My 29th Black Horse Western is published today and is now available from all good libraries.
I had a lot of fun writing this one. I had always intended to write a sequel to Calloway’s Crossing, which was published in 2006. I’d enjoyed writing Trip Kincaid’s slightly outlandish adventure and I thought the character had more mileage in him, but I couldn’t come up with any ideas about what he might do next.
Eventually, as an absolute last resort, the thought came that if I had no idea what Trip did after Calloway’s Crossing, perhaps a quest to find out what Trip did next could be the plot for another Trip adventure. So I turned to Oliver Kincaid, Trip’s brother, and set him the task of finding out what happened to Trip, and in the end he got an answer.
I really like it when I start off with absolutely no idea what I’m going to write, and yet a story develops during the writing process. The title came early on, the actual legend followed shortly afterwards, and the rest of the novel progressed as an attempt to find out the truth behind the legend. I had no idea what that truth was, and so the only way to find out was to keep writing and trust that by the final chapter an answer would come. Pleasingly, as it turned out, the characters worked it out at the same time as I did by following the clues that were in the story, even though I hadn’t realized they were clues when I wrote them.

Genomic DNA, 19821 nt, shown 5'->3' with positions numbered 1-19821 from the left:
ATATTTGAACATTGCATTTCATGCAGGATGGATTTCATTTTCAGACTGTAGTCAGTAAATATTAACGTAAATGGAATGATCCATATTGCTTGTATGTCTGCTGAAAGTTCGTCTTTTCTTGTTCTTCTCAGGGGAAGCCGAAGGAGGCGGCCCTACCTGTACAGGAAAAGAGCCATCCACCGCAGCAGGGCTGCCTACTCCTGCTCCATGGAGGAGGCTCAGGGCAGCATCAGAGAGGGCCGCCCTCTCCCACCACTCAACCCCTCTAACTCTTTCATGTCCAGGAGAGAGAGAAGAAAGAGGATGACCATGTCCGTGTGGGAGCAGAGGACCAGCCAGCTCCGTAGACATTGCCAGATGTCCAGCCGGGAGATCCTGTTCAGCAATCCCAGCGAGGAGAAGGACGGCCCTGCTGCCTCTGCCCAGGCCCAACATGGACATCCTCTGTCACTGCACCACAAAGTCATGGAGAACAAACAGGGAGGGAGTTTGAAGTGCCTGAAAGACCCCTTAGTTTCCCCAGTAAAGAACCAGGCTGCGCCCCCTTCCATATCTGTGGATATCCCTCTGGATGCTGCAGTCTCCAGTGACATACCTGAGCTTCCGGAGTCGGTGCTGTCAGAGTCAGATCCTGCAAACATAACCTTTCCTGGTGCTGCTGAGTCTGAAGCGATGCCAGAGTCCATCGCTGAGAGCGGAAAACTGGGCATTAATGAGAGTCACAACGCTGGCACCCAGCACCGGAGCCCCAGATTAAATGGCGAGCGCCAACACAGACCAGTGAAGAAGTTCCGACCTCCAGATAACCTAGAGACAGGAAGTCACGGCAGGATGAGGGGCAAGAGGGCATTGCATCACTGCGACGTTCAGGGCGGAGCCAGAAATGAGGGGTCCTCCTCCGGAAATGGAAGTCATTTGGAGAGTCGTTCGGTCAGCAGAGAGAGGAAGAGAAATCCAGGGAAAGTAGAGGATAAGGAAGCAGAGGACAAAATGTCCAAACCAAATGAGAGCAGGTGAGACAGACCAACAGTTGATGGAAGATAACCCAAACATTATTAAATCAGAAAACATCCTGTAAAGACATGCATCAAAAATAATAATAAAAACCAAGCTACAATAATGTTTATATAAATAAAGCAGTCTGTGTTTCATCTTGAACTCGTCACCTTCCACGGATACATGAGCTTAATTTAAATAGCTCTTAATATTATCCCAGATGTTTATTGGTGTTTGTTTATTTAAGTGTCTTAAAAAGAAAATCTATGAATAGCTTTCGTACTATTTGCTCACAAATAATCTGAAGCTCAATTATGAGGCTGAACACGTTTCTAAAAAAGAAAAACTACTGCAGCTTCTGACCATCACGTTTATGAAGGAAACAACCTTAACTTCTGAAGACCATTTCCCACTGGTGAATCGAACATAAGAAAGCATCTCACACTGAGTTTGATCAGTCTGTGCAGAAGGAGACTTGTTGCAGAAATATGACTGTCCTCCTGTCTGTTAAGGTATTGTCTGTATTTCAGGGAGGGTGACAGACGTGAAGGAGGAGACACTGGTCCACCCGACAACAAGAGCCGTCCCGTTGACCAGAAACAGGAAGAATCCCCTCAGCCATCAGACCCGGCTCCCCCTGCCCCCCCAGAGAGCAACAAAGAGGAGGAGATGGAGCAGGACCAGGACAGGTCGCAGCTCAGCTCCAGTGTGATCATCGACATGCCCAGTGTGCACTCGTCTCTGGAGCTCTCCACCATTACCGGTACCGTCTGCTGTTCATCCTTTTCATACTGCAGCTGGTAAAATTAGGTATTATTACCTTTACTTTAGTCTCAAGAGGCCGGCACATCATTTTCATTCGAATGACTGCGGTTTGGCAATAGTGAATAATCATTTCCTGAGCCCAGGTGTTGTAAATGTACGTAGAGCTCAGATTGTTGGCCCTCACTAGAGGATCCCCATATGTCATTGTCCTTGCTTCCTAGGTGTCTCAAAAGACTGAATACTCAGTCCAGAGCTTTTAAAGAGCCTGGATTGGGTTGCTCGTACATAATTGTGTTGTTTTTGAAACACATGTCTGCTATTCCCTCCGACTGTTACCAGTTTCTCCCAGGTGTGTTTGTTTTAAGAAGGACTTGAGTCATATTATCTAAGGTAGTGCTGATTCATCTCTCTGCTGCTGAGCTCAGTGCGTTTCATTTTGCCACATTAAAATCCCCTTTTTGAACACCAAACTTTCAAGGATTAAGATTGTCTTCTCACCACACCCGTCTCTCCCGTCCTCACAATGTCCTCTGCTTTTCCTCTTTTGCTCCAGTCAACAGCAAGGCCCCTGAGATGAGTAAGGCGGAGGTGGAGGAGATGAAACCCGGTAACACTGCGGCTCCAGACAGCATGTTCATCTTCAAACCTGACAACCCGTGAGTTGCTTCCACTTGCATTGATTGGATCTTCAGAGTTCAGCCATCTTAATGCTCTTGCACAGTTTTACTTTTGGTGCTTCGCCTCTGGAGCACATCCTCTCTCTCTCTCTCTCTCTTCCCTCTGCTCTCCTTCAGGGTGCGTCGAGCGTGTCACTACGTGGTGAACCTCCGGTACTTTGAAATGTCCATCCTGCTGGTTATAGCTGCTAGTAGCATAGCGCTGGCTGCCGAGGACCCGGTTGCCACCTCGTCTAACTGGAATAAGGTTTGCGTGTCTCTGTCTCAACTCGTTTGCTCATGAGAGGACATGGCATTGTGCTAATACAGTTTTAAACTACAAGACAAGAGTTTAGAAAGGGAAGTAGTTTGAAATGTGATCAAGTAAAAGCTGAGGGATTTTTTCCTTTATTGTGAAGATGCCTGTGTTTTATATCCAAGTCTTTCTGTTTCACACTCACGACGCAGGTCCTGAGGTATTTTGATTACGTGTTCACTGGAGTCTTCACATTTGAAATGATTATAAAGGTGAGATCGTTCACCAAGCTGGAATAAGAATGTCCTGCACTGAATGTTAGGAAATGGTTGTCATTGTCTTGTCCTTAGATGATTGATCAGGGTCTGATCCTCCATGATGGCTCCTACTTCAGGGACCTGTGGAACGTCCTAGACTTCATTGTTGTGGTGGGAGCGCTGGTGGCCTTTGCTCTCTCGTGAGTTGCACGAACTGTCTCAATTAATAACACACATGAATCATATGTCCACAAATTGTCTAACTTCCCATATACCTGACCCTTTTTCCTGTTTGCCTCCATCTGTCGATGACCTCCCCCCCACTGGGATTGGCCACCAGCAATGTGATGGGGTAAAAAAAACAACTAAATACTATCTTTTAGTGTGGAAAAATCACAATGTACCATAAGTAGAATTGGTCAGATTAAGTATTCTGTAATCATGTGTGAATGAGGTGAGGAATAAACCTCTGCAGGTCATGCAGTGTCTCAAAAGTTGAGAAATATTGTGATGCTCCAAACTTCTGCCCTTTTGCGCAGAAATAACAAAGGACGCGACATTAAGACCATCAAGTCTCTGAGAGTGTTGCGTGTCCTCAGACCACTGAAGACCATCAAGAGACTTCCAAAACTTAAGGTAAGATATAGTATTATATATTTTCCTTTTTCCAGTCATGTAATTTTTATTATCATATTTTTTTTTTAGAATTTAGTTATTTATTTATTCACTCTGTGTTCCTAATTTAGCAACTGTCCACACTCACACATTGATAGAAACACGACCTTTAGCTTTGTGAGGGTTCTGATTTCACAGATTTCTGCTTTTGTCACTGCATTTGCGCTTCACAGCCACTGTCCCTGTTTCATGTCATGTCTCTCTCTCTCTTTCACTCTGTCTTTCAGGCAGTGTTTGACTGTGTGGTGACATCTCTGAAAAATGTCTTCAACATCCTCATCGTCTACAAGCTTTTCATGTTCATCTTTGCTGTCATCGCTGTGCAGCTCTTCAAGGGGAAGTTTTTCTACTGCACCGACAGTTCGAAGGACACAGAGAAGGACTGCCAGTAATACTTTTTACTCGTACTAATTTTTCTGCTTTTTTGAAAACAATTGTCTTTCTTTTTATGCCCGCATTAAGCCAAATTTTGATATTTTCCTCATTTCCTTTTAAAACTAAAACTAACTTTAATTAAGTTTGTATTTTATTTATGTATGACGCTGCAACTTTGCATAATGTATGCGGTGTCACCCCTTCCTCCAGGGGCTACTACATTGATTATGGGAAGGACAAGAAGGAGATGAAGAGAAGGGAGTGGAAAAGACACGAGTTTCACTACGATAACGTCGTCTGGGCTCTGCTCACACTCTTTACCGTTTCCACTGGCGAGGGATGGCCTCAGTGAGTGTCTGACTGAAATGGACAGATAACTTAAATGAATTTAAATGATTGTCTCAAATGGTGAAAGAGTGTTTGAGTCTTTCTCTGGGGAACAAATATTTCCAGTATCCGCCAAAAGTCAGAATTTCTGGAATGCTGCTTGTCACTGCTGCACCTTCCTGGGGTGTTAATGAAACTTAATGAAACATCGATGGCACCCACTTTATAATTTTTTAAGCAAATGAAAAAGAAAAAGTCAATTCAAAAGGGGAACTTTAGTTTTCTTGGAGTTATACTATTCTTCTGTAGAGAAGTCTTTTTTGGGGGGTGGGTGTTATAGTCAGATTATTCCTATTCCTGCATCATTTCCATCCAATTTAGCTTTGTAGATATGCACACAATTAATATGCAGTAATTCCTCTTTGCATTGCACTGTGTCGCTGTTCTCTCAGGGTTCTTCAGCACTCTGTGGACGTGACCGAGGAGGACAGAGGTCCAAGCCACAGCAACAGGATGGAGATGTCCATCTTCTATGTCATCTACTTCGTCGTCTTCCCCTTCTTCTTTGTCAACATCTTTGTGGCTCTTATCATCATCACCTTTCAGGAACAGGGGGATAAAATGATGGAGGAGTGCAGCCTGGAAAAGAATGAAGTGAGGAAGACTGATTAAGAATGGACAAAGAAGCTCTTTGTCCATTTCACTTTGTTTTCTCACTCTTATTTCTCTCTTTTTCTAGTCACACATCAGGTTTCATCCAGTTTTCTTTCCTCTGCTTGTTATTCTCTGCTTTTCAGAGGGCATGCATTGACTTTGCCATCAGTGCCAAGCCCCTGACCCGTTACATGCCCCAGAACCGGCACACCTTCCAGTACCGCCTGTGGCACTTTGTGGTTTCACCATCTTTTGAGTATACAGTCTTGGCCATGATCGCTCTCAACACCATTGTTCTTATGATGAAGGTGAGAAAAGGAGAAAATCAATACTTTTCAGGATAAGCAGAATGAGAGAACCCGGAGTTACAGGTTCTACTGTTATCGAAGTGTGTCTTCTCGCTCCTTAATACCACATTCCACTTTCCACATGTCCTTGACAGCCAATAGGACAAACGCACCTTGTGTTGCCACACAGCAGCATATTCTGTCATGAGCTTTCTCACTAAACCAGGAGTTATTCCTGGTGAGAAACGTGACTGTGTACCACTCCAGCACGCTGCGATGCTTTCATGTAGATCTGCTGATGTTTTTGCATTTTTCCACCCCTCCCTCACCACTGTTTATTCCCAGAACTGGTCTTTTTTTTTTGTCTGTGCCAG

The other thing I liked about writing this story was the character of Oliver Kincaid. I like my main characters to be closer to ordinary rather than natural heroes, and Oliver is one of my least heroic heroes. He’s a short, fat, balding bartender, who has never picked up a gun in his life and is scared of his own shadow. Having such a character come up against deadly gunslingers in his quest for the truth made the story an interesting challenge.
Anyhow, the book is now out there.
Trip Kincaid had always been fascinated by the legend of the dead men's gold: it was said that the last member of the Helliton gang had cursed the stash, claiming that if he couldn't have it, nobody would.
So, with the gold still unclaimed, and the bones of a hundred men scattered around it, Trip Kincaid's disappearance is cause for alarm. His brother, Oliver, is desperate to find him and it seems the box canyon, where the Helliton gang once holed up, is the best place to start looking. But Oliver must enter the devilish outlaw stronghold and uncover for himself the truth behind the legend. Will he succeed or die in the process?